Jenbom, the Klingon Pop Warrior, is a YouTube artist and favorite in the Star Trek fan community. In this episode, we discuss her character, the history of the Klingon Pop Warrior project, and how she’s turned a quick gag on the Improvised Star Trek Podcast into a way to raise money for the charity Extra Life.
Be sure to follow Jen at the following sites:
Facebook, Twitter, Bandcamp, klingonpopwarrior.com, and Extra Life
Catch this episode on: YouTube – iTunes – Soundcloud – Stitcher – Podbean – RSS Feed
I’m a big fan of Kickstarter and other crowdfunding services, but I think it’s time the internet started to enforce some real-world economics on the idea. Yes, raising a five-figure sum to make potato salad is a great story, but that’s not a sustainable event. Too many people see crowdfunding as an internet-powered money machine. Here are some lessons Kickstarter wannabes have to learn, from a backer’s point of view:
- If you’re making a product, my pledge should allow me to buy that product. Asking me for $50 with the promise that one day, I’ll have the opportunity to give you even more money doesn’t fly.
- Downloads are all well and good, but they will always inherently have less value than a physical item. In money terms, CDs are worth more than mp3s, BluRays are worth more than mp4s, and books are worth more than PDFs. You can run your trap all you want about “the all-digital future”, I’m not giving you $100 for a download. Offer me a real product for a reasonable price.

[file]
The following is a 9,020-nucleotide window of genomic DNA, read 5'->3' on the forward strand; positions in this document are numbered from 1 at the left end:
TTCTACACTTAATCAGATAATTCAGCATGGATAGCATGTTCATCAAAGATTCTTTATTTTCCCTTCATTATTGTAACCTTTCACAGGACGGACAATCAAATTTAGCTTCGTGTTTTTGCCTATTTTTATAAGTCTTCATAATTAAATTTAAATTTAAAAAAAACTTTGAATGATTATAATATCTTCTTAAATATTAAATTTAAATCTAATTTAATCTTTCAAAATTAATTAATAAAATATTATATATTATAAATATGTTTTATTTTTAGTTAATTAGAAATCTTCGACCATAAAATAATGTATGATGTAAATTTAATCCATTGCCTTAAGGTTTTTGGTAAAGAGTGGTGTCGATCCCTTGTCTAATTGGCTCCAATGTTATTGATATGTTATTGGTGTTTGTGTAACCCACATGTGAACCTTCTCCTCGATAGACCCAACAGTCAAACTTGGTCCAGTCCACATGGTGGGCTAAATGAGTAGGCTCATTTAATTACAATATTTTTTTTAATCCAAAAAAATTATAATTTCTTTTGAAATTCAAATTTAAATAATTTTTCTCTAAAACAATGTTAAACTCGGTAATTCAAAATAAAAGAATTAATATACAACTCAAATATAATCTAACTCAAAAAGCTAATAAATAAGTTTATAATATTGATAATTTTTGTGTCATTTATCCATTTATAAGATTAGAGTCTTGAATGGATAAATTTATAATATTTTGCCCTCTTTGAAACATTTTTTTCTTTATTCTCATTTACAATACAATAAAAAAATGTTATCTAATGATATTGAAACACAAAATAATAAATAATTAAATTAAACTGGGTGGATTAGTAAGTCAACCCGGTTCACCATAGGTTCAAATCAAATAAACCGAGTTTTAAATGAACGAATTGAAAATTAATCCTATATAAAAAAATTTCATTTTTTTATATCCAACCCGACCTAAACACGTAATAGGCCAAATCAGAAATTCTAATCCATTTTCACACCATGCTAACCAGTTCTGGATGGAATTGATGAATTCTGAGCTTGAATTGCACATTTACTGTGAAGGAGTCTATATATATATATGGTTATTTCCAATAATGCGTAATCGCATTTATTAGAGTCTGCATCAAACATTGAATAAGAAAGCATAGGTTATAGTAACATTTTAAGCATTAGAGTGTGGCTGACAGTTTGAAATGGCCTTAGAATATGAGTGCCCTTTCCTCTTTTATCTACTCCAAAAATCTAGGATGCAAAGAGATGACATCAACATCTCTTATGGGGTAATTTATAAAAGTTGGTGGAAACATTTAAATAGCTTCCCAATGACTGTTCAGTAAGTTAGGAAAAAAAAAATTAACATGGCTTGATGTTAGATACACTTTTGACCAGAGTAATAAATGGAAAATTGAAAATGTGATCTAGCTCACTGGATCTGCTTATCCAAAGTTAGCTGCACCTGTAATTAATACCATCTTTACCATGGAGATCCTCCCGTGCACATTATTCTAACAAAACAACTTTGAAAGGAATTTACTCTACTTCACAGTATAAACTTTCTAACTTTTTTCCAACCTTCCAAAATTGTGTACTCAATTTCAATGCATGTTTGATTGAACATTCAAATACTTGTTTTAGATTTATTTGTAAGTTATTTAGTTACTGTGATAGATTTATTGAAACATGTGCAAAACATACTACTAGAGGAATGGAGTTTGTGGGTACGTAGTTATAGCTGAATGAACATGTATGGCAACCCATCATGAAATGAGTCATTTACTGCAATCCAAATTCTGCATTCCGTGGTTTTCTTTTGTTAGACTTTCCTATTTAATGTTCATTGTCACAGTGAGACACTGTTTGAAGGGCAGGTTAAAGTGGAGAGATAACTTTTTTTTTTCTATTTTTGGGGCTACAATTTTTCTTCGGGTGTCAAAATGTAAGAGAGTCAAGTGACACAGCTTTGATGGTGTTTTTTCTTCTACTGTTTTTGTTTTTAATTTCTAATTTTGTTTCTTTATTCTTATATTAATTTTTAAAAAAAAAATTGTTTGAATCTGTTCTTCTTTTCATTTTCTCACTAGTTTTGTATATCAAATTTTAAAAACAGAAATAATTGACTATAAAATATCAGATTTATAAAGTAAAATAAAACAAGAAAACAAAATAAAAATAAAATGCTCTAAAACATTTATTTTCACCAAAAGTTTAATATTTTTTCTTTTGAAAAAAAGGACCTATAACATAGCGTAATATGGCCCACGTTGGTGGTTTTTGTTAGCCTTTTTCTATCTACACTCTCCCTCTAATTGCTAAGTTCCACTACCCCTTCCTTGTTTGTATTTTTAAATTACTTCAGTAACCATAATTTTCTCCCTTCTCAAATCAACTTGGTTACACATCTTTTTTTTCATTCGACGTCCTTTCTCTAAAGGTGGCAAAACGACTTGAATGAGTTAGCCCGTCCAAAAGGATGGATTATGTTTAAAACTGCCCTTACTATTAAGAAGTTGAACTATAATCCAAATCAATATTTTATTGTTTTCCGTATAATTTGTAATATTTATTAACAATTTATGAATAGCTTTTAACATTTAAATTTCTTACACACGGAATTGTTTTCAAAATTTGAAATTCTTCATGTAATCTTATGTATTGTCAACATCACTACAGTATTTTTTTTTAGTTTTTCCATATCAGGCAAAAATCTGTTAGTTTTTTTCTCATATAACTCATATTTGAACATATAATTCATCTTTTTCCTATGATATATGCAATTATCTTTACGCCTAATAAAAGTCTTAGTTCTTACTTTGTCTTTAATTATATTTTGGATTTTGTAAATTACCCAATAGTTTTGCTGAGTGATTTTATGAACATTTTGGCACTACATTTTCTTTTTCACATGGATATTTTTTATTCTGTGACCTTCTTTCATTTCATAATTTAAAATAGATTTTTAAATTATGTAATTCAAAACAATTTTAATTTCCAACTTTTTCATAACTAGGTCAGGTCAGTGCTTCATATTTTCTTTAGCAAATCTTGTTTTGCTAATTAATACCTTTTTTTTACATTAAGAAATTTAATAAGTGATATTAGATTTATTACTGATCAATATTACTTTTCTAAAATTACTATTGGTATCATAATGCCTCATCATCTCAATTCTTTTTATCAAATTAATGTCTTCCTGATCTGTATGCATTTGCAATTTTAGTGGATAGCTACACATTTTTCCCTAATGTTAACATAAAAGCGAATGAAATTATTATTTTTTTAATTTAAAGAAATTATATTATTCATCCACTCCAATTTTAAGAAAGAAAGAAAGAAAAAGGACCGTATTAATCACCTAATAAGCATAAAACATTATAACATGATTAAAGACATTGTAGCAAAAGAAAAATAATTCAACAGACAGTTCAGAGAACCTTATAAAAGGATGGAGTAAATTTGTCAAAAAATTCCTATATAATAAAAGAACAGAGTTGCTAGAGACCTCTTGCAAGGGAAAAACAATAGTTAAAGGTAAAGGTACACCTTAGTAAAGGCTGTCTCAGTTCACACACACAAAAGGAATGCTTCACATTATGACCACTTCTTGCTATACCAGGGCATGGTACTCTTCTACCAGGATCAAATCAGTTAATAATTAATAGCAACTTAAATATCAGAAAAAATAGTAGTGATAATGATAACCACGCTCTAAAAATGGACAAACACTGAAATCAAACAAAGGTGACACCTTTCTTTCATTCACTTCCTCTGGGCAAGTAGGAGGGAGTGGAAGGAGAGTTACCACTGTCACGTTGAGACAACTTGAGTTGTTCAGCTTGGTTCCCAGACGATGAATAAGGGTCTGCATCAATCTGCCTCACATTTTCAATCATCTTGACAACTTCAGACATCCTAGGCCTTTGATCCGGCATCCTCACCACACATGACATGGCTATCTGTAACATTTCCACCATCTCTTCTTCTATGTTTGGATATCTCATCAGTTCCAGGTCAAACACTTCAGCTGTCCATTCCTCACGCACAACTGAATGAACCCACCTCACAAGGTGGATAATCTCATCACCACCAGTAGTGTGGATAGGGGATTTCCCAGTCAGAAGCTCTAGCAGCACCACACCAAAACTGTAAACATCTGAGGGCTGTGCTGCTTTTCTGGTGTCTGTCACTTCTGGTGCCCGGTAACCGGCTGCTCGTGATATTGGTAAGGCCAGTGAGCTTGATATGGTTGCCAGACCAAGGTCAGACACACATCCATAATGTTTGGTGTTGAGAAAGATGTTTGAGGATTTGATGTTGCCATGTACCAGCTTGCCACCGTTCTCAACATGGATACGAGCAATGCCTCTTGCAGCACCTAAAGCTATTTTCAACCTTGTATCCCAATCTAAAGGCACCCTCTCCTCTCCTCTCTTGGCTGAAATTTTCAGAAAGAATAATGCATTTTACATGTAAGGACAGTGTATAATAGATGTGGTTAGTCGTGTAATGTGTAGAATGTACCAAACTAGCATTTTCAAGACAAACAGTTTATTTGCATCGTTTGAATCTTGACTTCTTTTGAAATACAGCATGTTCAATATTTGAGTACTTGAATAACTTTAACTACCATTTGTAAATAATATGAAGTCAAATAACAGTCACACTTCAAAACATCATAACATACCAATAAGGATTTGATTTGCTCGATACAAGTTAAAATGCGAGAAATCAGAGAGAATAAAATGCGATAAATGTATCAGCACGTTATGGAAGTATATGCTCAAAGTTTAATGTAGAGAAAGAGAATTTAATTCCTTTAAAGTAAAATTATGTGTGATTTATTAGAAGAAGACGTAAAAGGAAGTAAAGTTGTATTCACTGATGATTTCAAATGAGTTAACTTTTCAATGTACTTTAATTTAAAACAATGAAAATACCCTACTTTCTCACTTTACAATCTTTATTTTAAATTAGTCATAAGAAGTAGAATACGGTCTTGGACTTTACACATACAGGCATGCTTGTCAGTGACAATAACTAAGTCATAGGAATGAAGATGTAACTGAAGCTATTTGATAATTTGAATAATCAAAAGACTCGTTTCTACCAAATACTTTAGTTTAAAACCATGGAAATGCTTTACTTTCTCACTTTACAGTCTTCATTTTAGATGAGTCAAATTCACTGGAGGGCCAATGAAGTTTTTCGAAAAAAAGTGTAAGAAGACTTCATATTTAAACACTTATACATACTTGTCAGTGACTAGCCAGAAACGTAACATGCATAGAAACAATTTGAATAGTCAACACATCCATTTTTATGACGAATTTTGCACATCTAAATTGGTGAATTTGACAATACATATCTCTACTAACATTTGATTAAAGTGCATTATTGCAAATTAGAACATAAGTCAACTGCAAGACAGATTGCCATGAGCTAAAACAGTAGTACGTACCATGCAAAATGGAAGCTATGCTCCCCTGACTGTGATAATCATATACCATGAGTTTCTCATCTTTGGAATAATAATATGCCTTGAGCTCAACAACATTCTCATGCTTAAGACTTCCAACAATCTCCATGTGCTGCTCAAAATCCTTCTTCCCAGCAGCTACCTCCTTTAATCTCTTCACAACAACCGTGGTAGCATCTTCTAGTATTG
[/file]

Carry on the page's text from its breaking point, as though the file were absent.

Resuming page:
- If you take my money, I do expect you to deliver. Kickstarter might have a hands-off approach to dead-end projects, but I don’t have a hands-off approach to my money. If your project is funded, you better deliver. That said, I think Kickstarter needs some form of “return policy” for projects that go so far past their target date with no results.
- That said, I think most people get that delays DO happen. When they do, you NEED to communicate. Tell people what’s going wrong, and why. I can think of a number of high-profile projects that “go dark” when things get tough, and the backers are convinced it’s a scam. Remember, they are both your customers and your investors… you owe them.
- Finally, and arguably most importantly, don’t go to Kickstarter until you absolutely have to. Wait until you’re at the point in your project when you absolutely cannot do one more thing until you get money. If you’re inventing something, have a pre-production prototype ready. If you’re writing something, have your final draft ready. Video games should be coded and in the late debugging stages. If the product is done before anyone knows about it, most of the previous complaints would never have been issues at all.
I can hear a lot of Kickstarter newbies saying “Yeah, but…” No, I don’t want to hear about the brave new internet world, or that your project is a special snowflake. Contrary to popular belief, crowdfunding is still bound by basic economics. You still need to offer something substantial, at a reasonable price, and deliver.